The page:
Legal action considered over Redhill landfill smell

Redhill landfill site The smell from the landfill site in Cormongers Lane is described as like rotten eggs or sewage

The operator of a Surrey landfill tip could face legal action over a smell of rotten eggs coming from the site.

More than 500 complaints have been made to the Environment Agency about the site in Cormongers Lane, Redhill.

It said it was monitoring gas emissions and would consider formal action against operator Biffa if it was found to be breaching its permit.

Hydrogen sulphide

  • Colourless, flammable gas with an odour of rotten eggs
  • Produced during the decay of plant and animal protein
  • Very unlikely the general population will be exposed to a level high enough to cause adverse health effects
  • Inhalation of high concentrations may cause collapse, inability to breathe and death

Biffa said if did not believe levels of hydrogen sulphide detected posed a threat to human health.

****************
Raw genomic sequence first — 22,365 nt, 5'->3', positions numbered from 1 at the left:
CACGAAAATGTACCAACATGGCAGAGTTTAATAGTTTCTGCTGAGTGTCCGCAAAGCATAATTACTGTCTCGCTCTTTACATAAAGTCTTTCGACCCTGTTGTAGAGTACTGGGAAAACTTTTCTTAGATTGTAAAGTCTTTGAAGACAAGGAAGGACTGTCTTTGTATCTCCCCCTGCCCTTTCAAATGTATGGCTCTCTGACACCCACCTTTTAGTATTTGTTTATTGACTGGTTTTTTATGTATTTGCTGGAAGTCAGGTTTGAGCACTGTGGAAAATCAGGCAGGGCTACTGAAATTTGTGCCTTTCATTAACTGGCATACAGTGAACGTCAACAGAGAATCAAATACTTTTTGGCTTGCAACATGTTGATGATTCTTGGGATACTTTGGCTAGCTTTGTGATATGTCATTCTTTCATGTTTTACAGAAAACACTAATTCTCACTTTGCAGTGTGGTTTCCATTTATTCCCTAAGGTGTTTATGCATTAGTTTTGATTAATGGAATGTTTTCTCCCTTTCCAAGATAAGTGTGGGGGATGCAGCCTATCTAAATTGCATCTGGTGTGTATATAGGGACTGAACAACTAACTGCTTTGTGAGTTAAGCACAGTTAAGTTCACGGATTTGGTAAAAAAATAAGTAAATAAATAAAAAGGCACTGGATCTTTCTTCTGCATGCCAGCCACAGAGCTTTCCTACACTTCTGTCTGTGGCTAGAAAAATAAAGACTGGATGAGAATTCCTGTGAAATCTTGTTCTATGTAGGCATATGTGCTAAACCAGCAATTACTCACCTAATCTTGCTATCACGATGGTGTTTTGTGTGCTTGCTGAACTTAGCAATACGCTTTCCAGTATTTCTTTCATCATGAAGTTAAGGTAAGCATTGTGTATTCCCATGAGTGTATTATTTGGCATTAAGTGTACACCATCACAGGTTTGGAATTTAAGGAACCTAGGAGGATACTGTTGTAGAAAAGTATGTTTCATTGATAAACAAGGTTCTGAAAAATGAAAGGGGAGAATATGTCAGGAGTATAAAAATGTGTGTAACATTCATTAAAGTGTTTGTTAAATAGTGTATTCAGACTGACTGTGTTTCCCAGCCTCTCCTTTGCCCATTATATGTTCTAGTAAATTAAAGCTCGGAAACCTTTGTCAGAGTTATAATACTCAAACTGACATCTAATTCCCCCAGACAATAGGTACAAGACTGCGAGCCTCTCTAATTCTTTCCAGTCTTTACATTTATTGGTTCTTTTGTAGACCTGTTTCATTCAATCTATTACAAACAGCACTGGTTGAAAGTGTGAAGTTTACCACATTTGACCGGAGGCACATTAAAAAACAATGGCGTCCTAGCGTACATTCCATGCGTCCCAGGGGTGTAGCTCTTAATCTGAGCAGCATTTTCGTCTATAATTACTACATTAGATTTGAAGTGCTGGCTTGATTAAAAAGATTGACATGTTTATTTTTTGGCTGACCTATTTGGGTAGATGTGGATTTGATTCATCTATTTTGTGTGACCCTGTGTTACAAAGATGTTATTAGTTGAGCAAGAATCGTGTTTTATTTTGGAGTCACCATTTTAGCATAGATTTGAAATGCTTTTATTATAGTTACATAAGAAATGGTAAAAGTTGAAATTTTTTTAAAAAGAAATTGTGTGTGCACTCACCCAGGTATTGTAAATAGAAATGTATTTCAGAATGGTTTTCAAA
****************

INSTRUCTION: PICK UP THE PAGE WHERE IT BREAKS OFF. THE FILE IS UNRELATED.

Residents have been complaining about the smell from the site, described as like rotten eggs or sewage, for several weeks.

Green Party councillor Sarah Finch said it reached its worst levels earlier in the week.

"It smells like normal household gas, sometimes with a tinge of sewage smell," she added.

"It is a very unpleasant smell which catches in your throat and can make you gag."

Paul Bennett The Environment Agency is monitoring the gas daily

Paul Bennett, from the Environment Agency, said officers were at the site at least once a day to collect data.

The information will be sent to Public Health England to assess whether it poses a risk.

"If Biffa don't keep the gas within the site and we find that they are breaching their environmental permit, then we are going to consider formal action against the company," he said.

Biffa said it had installed a flarestack as a temporary measure, which would burn off the excess gas.

It said a blue or yellow flame may be visible at night.

"This action is being taken with the knowledge of the Environment Agency and is a tried and tested method to increase gas extraction capacity," it said.

"Biffa has undertaken monitoring of the odours and provided the results to the Environment Agency.

"Biffa's interpretation of these results is that the levels of hydrogen sulphide detected do not pose a threat to human health."

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